Businessman Paul Little has announced that on May 16, it will start an eight-week trial of a ferry service between Point Cook and Docklands that won’t include a stop on the Bellarine Peninsula.
In the trial, a catamaran will ferry 400 passengers indoors from Wyndham Harbour near Point Cook, to Docklands' Victoria Harbour in the CBD in the morning peak time; and will return during the evening peak time. Mr Little's Little Group has established a new company - Port Phillip Ferries – to run the service, which will take around 70 minutes each way. The new company wants to reduce the travel time, which it says is due to low speed limits on the Yarra River.
An adult return fare will cost around $20 during the trial, while the normal cost will be $25 for an online booking and $29 if bought on the day, with discounts for seniors, children and concession cardholders. Parking at Wyndham Harbour marina will be included in the fare and ferry passengers will have free wi-fi access.
Still no ferry for the Bellarine
When Mr Little first floated his plan for a ferry service in October 2015, it included a stop at Portarlington, but Mr Little said more work was needed to allow ferries to berth there. "We'd be very happy to run the ferries out of Portarlington if the demand was there", he said.
The infrastructure for a Portarlington ferry stop will be completed in the months after the Port Phillip Ferries trial. The 2016 state budget includes money for Stage Two of the $15m ‘safe harbour’ at Portarlington, which includes docking for ferry services and is due to be completed in the 2016-2017 financial year. The budget also includes $107m to build the long-awaited Drysdale bypass which, once complete, will make a Portarlington ferry a more attractive option for people from the western Bellarine who commute to Melbourne.
Begging the question
Point Cook residents who have to spend hours a day travelling to and from jobs in the city would welcome a ferry between Wyndham Harbour and Melbourne’s CBD. Similarly, Bellarine Peninsula residents forced to commute to Melbourne would welcome a ferry between Portarlington and the CBD – either as part of the proposed Port Phillip Ferries service or in addition to it.
However, such ferry services solve a problem that shouldn’t have been created – insufficient business and jobs for the expanding population of Geelong and the Bellarine Peninsula. The City of Greater Geelong has actively encouraged the creation of ever more housing estates, home to many thousands of residents, without ensuring that there are jobs to support them. The result is the creation of 'dormitory towns' as an increasing number of people on the Bellarine joining commuters from Geelong on the hours-long commuter trek to and from central Melbourne.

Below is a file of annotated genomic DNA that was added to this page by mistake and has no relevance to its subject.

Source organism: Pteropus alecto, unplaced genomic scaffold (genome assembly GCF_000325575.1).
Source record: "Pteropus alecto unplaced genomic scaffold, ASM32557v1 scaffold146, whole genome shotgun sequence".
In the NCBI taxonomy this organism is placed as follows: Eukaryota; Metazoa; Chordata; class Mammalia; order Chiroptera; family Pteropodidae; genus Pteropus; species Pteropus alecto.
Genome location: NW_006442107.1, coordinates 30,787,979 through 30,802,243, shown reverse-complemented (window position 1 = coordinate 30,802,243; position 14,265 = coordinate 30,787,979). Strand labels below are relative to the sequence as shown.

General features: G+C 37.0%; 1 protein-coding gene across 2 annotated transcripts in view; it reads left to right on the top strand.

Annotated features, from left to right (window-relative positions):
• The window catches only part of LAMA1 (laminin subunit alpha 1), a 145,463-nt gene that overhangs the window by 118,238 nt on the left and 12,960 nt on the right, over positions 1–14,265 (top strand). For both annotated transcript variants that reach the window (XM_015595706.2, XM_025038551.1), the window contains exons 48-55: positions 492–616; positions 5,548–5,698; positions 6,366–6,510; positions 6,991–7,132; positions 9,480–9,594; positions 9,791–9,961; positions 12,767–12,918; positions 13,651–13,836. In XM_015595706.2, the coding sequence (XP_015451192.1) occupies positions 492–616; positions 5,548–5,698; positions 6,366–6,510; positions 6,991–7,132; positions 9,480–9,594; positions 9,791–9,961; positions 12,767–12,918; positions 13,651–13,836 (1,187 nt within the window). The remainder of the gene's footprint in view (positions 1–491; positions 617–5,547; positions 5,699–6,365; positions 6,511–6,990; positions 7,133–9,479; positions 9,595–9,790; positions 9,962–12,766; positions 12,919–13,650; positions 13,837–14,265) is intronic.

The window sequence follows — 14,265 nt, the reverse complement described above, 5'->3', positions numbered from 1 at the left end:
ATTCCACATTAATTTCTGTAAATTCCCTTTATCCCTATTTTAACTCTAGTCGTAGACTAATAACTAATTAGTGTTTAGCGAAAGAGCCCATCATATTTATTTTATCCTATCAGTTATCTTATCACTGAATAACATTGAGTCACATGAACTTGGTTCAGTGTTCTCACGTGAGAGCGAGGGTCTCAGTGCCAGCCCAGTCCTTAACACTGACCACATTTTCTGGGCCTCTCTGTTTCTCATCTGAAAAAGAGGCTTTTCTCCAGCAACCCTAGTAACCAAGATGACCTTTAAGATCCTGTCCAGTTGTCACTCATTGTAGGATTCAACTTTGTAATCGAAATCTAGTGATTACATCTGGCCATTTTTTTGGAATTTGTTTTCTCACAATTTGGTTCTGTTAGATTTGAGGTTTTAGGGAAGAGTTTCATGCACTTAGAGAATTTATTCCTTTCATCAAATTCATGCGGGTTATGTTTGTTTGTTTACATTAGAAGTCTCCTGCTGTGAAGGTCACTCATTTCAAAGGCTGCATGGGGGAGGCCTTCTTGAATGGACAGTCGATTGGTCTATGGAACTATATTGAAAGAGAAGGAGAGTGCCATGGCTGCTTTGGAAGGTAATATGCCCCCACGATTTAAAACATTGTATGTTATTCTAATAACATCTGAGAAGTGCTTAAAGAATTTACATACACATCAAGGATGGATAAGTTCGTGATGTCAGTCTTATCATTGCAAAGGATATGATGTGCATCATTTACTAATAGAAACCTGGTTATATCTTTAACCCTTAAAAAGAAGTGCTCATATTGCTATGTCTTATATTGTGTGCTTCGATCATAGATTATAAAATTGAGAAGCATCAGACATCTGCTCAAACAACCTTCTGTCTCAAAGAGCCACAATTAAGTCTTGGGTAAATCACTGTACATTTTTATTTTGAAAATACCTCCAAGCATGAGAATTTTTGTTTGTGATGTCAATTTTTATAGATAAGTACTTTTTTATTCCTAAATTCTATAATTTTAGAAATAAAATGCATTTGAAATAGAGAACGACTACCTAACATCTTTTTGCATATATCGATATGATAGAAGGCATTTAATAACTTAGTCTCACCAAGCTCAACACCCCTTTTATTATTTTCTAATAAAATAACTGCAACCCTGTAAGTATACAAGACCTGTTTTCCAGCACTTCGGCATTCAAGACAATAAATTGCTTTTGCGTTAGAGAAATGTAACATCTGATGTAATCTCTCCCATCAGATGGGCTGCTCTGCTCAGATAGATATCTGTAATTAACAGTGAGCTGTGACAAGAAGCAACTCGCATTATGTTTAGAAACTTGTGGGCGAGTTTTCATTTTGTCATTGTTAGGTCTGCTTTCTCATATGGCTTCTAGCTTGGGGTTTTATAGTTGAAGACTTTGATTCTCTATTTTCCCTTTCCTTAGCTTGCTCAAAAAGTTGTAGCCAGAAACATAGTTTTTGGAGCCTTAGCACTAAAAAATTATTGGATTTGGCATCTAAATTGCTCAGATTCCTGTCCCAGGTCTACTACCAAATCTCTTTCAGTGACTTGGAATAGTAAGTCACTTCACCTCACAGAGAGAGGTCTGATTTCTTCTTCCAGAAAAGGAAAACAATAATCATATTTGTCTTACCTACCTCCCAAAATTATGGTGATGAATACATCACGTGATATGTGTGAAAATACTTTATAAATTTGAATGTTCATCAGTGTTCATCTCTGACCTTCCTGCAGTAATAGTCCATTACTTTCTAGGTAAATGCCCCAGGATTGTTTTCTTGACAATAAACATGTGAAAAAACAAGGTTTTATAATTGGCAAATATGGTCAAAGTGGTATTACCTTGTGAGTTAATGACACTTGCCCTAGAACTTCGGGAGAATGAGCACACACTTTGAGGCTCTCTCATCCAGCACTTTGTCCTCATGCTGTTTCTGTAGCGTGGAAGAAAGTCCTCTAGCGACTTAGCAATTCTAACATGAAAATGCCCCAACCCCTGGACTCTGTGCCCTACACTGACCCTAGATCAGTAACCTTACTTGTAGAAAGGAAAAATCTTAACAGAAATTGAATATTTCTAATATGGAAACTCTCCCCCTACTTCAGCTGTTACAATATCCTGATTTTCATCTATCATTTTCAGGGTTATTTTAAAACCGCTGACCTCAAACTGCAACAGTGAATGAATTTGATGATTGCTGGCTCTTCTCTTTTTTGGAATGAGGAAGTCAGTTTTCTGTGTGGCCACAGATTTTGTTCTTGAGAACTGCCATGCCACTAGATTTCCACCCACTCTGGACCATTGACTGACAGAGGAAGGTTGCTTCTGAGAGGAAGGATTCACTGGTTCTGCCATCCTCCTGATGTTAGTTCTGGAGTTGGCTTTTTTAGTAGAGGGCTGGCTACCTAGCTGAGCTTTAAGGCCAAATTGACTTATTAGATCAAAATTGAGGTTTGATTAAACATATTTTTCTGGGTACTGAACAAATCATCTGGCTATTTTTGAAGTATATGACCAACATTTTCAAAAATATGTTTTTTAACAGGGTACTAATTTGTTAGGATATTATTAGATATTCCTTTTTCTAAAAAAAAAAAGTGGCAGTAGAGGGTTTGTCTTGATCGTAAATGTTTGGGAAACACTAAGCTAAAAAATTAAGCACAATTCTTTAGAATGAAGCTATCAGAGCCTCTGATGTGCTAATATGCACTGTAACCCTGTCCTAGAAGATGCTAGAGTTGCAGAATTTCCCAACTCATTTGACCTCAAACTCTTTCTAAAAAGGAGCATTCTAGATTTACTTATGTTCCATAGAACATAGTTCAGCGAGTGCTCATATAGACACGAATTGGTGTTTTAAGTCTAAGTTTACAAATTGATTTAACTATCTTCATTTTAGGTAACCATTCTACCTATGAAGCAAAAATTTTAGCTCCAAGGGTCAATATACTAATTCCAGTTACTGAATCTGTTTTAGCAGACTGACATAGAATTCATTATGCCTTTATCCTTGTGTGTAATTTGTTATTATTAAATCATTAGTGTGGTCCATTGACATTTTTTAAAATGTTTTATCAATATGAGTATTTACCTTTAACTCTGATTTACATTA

For example, when the Curlewis ‘growth area’ on the outskirts of Drysdale is completed, it will house around 16,000 people, yet the area is virtually deserted during the day (apart from builders and tradies building more houses), because so many of its residents are commuters. The only jobs are at the small shopping centre, with its Woolworth supermarket and a handful of ‘speciality’ shops and even these will be at risk as the Leopold shopping centre expands from its present 5,000m2 to 65,000m2 by 2021. (See “More shops, no vision” [13 October 2013] on this blog.)
Creating a jobs drain
An expanded Leopold shopping centre will drain custom from elsewhere on the Bellarine, just as shopping centres in Waurn Ponds and Corio Village have drained custom from central Geelong. The shopping centres provide some new jobs, but most are relatively low-skilled, low-paid and with very limited career paths. Why are there no plans to provide other sorts of jobs?
CoGG's drive to expand the population of the Bellarine must be accompanied by plans to expand and diversify employment. As a rule of thumb, a new job should be created for each house built. That would at least start to match economic growth with population growth.